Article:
UK Markets close in 3 hrs 34 mins
  • FTSE 100

    7,255.96
    -35.24 (-0.48%)
     
  • FTSE 250

    23,574.62
    +140.55 (+0.60%)
     
  • AIM

    1,236.75
    -10.13 (-0.81%)
     
  • GBP/EUR

    1.1873
    +0.0006 (+0.05%)
     
  • GBP/USD

    1.3497
    -0.0003 (-0.0216%)
     
  • BTC-GBP

    42,674.39
    +1,666.79 (+4.06%)
     
  • CMC Crypto 200

    1,402.14
    -65.80 (-4.48%)
     
  • S&P 500

    4,704.54
    +15.87 (+0.34%)
     
  • DOW

    35,870.95
    -60.10 (-0.17%)
     
  • GOLD FUTURES

    1,861.20
    -0.20 (-0.01%)
     
  • NIKKEI 225

    29,683.09
    +84.43 (+0.29%)
     
  • HANG SENG

    25,319.72
    -330.36 (-1.29%)
     
  • DAX

    16,221.73
    -29.40 (-0.18%)
     
  • CAC 40

    7,141.98
    -14.87 (-0.21%)
     

Atom Bank staff switch to four-day working week with no pay cut

·2-min read
Online lender Atom Bank has launched a four-day working week for staff without cutting their pay (Atom Bank/PA)
Online lender Atom Bank has launched a four-day working week for staff without cutting their pay (Atom Bank/PA)

Online lender Atom Bank has launched a four-day working week for staff without cutting their pay as the group looks to make its workforce “healthier and happier”.

The UK’s first app-based bank said it switched to the new four-day week on November 1 for all 430 employees, allowing them to work 34 hours over four days instead of 37.5 hours over five days.

It said the majority of staff had chosen to take up the shorter week, with most taking either Mondays or Fridays off and having a three-day weekend.

But workers will clock up an hour extra on the days they work following the change.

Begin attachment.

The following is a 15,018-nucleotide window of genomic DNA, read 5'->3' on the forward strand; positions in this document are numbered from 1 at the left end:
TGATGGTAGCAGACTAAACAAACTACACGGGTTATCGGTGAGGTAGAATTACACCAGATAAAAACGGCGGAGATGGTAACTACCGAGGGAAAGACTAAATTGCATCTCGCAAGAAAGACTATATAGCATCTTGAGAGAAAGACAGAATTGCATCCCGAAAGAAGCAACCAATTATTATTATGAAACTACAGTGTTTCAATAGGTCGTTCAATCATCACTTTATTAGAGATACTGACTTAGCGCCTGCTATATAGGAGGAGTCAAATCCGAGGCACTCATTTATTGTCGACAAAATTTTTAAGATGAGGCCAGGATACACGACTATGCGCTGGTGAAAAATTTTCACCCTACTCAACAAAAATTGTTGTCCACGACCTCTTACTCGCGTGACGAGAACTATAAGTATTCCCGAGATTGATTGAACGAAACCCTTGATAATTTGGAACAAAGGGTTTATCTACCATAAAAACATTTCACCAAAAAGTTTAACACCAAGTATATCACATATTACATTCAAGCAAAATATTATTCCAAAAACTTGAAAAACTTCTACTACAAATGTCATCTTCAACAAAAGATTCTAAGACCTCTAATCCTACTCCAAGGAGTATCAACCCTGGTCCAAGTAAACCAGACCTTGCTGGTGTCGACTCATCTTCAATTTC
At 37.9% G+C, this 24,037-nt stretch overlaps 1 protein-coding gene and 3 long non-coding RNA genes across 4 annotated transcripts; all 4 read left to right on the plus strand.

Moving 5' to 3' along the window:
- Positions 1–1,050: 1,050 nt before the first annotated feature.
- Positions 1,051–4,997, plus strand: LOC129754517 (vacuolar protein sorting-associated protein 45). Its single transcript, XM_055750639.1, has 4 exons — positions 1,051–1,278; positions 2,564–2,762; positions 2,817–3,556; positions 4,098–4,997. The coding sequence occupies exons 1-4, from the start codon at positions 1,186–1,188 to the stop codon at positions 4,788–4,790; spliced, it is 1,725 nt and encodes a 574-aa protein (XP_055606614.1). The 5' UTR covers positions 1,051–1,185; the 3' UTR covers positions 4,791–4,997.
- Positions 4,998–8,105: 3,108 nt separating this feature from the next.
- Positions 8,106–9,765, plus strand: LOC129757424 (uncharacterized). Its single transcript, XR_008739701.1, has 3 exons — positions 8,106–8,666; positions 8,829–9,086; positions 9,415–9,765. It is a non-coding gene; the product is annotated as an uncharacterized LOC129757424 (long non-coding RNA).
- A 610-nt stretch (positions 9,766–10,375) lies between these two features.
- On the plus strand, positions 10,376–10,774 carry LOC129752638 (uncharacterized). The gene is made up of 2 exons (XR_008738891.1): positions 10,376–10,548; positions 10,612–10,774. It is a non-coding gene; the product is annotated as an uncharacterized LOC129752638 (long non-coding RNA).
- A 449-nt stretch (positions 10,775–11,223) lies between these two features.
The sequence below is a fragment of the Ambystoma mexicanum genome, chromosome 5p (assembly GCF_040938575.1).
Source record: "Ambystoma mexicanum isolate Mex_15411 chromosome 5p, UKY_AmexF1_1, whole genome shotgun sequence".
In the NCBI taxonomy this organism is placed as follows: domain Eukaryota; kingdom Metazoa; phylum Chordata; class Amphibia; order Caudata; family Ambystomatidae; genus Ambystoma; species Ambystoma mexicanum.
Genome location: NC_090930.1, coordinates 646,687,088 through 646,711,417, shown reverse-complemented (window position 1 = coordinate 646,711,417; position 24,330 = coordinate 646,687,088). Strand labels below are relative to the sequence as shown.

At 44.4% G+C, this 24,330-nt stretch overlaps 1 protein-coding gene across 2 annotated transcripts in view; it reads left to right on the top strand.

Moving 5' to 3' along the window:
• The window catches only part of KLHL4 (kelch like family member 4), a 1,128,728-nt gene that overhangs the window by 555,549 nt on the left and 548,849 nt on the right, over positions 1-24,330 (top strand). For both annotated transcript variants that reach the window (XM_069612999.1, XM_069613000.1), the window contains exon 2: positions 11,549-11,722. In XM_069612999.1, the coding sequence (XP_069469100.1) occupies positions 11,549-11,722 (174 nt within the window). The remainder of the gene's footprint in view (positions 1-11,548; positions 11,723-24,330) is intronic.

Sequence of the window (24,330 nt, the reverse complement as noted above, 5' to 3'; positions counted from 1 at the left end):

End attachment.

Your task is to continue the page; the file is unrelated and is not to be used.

With Covid-19 causing vast numbers of people to reconsider how they want to live their lives, anything that leads to more productive, healthier, and, crucially, happier colleagues, is a win for everyone

Mark Mullen, Atom Bank chief executive

The move makes the firm the biggest UK company to adopt a four-day week and follows Atom’s review of working practices sparked off by the pandemic and remote working.

It said the review confirmed the change would not affect its operations or customer services, with support still available seven days a week.

Atom chief executive Mark Mullen said: “We believe the 20th century concept of a five-day week is, in many cases, no longer fit for purpose for 21st century businesses.

“Its introduction originally allowed for the establishment of the weekend, with all the benefits for employees this entailed.

“At Atom, we feel the time is right for the next evolution in the world of work.”

Atom Bank boss Mark Mullen is gearing the firm up for an IPO in the next two years (Jonathan Brady/PA) (PA Archive)
Atom Bank boss Mark Mullen is gearing the firm up for an IPO in the next two years (Jonathan Brady/PA) (PA Archive)

He said that the shorter working week would boost mental and physical wellbeing among its workers, allowing them to spend more time with their families and pursue their interests.

This would, in turn, have an “equally positive” knock-on effect on productivity and customer experience, he added.

“With Covid-19 causing vast numbers of people to reconsider how they want to live their lives, anything that leads to more productive, healthier, and, crucially, happier colleagues, is a win for everyone,” Mr Mullen said.

The Durham-headquartered group said it will continue to monitor the impact of the change.

Atom recently clocked up its first full quarter of operating profit in the three months to September, with earnings of £200,000.

It saw business lending jump 16% to £879 million.

The business is gearing itself up for a stock market float in 2022 or 2023, joining fellow challenger bank Starling on the road to an initial public offering (IPO).

Read More

What is Plan B for tackling Covid in the UK this winter?

Bring back mandatory masks to defend against a winter Covid outbreak

Holidaymakers may need three jabs to travel abroad next summer

‘Quarter of UK retailers struggling to offer Black Friday deals’

Fuel prices rise for 10 consecutive weeks

Bain Capital urges LV= members to vote for deal

Our goal is to create a safe and engaging place for users to connect over interests and passions. In order to improve our community experience, we are temporarily suspending article commenting